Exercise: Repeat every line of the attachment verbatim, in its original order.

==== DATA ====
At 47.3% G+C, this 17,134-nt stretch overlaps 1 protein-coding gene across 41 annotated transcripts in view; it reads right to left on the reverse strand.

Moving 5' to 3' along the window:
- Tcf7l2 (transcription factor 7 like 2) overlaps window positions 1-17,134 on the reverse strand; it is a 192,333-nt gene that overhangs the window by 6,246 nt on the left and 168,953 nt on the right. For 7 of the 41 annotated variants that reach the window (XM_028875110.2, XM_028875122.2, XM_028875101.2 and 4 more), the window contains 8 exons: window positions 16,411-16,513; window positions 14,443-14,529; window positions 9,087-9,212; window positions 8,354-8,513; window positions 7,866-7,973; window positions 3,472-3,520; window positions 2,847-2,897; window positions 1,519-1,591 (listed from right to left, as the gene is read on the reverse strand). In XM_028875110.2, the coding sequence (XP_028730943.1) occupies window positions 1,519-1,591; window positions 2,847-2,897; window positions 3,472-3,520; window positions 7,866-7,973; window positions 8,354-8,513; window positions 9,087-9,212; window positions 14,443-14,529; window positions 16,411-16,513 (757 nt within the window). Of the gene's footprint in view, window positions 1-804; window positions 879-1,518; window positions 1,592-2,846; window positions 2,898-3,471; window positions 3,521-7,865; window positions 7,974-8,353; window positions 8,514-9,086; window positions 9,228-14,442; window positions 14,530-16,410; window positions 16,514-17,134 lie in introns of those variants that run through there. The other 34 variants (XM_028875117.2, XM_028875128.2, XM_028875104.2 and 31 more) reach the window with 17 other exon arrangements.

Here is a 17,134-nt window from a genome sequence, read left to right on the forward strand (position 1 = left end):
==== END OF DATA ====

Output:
At 47.3% G+C, this 17,134-nt stretch overlaps 1 protein-coding gene across 41 annotated transcripts in view; it reads right to left on the reverse strand.

Moving 5' to 3' along the window:
- Tcf7l2 (transcription factor 7 like 2) overlaps window positions 1-17,134 on the reverse strand; it is a 192,333-nt gene that overhangs the window by 6,246 nt on the left and 168,953 nt on the right. For 7 of the 41 annotated variants that reach the window (XM_028875110.2, XM_028875122.2, XM_028875101.2 and 4 more), the window contains 8 exons: window positions 16,411-16,513; window positions 14,443-14,529; window positions 9,087-9,212; window positions 8,354-8,513; window positions 7,866-7,973; window positions 3,472-3,520; window positions 2,847-2,897; window positions 1,519-1,591 (listed from right to left, as the gene is read on the reverse strand). In XM_028875110.2, the coding sequence (XP_028730943.1) occupies window positions 1,519-1,591; window positions 2,847-2,897; window positions 3,472-3,520; window positions 7,866-7,973; window positions 8,354-8,513; window positions 9,087-9,212; window positions 14,443-14,529; window positions 16,411-16,513 (757 nt within the window). Of the gene's footprint in view, window positions 1-804; window positions 879-1,518; window positions 1,592-2,846; window positions 2,898-3,471; window positions 3,521-7,865; window positions 7,974-8,353; window positions 8,514-9,086; window positions 9,228-14,442; window positions 14,530-16,410; window positions 16,514-17,134 lie in introns of those variants that run through there. The other 34 variants (XM_028875117.2, XM_028875128.2, XM_028875104.2 and 31 more) reach the window with 17 other exon arrangements.

Here is a 17,134-nt window from a genome sequence, read left to right on the forward strand (position 1 = left end):